Academic journal article Journal of Library Innovation

Digital Cameras and Information Literacy: Innovations from the Field

Academic journal article Journal of Library Innovation

Digital Cameras and Information Literacy: Innovations from the Field

Article excerpt

Abstract

The authors describe a learning exercise for an English composition information literacy instruction session that merges technology with active learning and is fun and engaging. Librarians introduced digital cameras into library instruction. Students filmed one another as they searched the online catalog to locate call numbers, investigate subject headings, and find books on the shelves. This exercise infused technology and fun with the important skill of using the library's catalog to locate sources of information. Students gained comfort with using the library, they enjoyed the experience, and they interpreted the exercise in creative ways.

In this article, we describe a learning exercise that merges technology with active learning and is fun and engaging. Digital cameras are used to facilitate an interactive, learning-by-doing approach. Our instructional strategy was to put a digital camera into the hands of freshmen during their first visit to the library. They filmed one another as they completed an exercise designed to introduce them to the library catalog. We began piloting the digital camera exercise in a two-hour summer English composition course. After a successful summer pilot, we expanded the digital cameras exercise into many of the fall semester English composition sessions.

The library at the University of Montevallo supports the needs of 3,200 undergraduates and 400 graduate students. The typical first-year composition class size is 20-25 students. All of the first year composition students experience information literacy instruction with a librarian. We have a strong tradition of experimenting with active learning methods, including collaborative group work, cooperative and critical thinking exercises, and hands-on learning.

Literature Review

Moulaison's (2008) examination of library catalog searches found that nearly "30 percent of searches resulted in failure (zero hits)...Despite different types of queries, use of limits, and browses that could potentially get users the information they require" (p. 236). Librarians are asking the question, "How necessary is it to provide training for today's library catalog users?" (Kules & Capra, 2012, p. 114). We believe that the skill of using the library's catalog to locate sources of information should be introduced to students early in their academic career. Some libraries have issued cameras to students for various reasons, such as assessment of space usage or to identify areas of confusion (e.g., Foster & Gibbons, 2007; Doshi & Hunt, 2010; Grayson, 2010). However, there are few examples in the literature that describe librarians incorporating cameras into instruction.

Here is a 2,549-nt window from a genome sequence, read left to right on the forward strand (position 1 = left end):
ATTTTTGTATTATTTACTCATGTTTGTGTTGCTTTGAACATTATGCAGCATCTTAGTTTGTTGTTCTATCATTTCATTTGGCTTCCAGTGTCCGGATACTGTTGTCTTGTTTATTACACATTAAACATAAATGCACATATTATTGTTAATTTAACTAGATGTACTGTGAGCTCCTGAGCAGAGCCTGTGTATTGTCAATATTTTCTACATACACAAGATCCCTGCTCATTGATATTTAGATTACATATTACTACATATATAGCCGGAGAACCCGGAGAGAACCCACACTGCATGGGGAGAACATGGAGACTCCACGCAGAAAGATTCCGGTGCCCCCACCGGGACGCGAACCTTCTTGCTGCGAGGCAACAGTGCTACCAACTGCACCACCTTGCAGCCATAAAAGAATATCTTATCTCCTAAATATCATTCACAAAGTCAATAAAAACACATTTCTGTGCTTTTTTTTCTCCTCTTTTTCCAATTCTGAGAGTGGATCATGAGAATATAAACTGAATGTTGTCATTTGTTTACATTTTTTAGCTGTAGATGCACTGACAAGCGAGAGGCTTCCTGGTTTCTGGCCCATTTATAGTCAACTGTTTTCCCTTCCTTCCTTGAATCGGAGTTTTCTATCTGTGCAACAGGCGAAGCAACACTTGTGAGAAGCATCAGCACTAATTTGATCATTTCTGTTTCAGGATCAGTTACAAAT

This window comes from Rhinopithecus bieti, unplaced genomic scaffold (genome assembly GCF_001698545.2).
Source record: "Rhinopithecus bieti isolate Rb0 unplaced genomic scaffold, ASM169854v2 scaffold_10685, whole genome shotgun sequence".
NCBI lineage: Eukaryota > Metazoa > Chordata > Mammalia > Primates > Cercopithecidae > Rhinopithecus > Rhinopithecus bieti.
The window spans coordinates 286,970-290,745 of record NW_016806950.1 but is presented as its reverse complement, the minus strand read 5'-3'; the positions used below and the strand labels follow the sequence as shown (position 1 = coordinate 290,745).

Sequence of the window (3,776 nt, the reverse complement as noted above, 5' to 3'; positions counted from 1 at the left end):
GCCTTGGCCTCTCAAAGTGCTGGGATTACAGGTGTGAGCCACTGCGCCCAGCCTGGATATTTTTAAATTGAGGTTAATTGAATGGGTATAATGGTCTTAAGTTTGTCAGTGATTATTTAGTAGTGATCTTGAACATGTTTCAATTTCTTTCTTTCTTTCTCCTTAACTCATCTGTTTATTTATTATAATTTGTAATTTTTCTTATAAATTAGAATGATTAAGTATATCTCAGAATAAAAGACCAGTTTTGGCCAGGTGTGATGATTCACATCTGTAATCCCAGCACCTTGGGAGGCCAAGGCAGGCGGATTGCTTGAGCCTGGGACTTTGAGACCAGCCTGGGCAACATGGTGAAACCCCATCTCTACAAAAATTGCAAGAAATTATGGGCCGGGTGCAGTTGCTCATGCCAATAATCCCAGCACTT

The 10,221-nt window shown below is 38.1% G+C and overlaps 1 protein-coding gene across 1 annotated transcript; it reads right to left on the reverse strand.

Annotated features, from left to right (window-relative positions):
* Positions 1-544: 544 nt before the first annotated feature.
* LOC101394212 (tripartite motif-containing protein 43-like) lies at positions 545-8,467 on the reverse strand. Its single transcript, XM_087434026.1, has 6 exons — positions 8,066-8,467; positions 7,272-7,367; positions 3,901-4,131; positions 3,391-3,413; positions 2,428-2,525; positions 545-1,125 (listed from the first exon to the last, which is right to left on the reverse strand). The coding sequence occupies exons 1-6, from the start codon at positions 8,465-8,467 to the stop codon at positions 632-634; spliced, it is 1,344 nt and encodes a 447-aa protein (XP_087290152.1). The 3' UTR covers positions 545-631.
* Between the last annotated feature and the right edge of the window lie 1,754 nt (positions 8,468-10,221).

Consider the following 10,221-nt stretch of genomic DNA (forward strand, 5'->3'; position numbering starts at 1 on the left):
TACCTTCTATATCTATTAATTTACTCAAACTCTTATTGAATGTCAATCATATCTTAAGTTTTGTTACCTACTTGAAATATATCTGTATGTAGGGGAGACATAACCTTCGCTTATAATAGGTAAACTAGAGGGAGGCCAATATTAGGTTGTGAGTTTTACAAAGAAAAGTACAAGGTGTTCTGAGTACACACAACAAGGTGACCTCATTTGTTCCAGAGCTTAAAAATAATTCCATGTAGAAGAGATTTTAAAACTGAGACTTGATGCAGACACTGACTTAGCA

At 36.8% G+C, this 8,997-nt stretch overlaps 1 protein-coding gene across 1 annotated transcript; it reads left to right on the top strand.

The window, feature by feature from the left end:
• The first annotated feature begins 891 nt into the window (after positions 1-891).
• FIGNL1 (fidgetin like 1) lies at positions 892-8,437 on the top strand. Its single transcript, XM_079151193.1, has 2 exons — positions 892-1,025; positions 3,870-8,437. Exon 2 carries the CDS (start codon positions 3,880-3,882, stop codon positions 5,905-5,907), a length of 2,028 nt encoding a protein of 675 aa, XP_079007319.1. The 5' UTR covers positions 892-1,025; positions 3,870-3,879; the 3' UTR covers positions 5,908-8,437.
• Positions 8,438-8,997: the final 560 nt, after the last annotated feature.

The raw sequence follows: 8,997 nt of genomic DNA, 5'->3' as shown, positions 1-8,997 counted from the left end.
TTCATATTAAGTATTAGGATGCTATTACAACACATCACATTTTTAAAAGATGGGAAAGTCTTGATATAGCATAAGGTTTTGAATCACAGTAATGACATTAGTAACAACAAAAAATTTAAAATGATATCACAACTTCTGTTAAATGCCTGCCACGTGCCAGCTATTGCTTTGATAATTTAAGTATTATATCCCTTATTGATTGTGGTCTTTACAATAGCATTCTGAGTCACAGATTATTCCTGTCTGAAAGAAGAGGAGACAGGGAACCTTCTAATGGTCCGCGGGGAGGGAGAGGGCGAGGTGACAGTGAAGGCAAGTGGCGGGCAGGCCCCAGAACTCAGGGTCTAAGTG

Hargis and Marotta (2011) describe a project, supported by the Center for Teaching and Learning at the University of the Pacific, in which Flip cameras were purchased and distributed to ten new faculty interested "in exploring new methods of engaging students through the use of innovative technology tools" (p. 37). Overall, the ten members reported that the digital cameras helped students to learn, student presentations were more professional, and students appreciated the immediate feedback from the filming. A participant from the education department expressed that an "unanticipated outcome was the extent of student engagement and excitement when the Flip was used" (Hargis & Marotta, pp. 39-40).

Bill Wolff (2009) describes another project involving Flip cameras and student learning. As part of a grant in the Writing Arts program at Rowan University, Wolff (2009) gave students in his writing, research, and technology course 20 Flip cameras to complete an oral history project. Wolff states "I have never seen a group of students become so enamored with a piece of technology so quickly as when I handed out the Flip Video Cameras" (Wolff, 2009, para. 6).

Lights, Camera, Action

Our strategy was students would use the Flip camera to film one another searching the library catalog and locating a book. …

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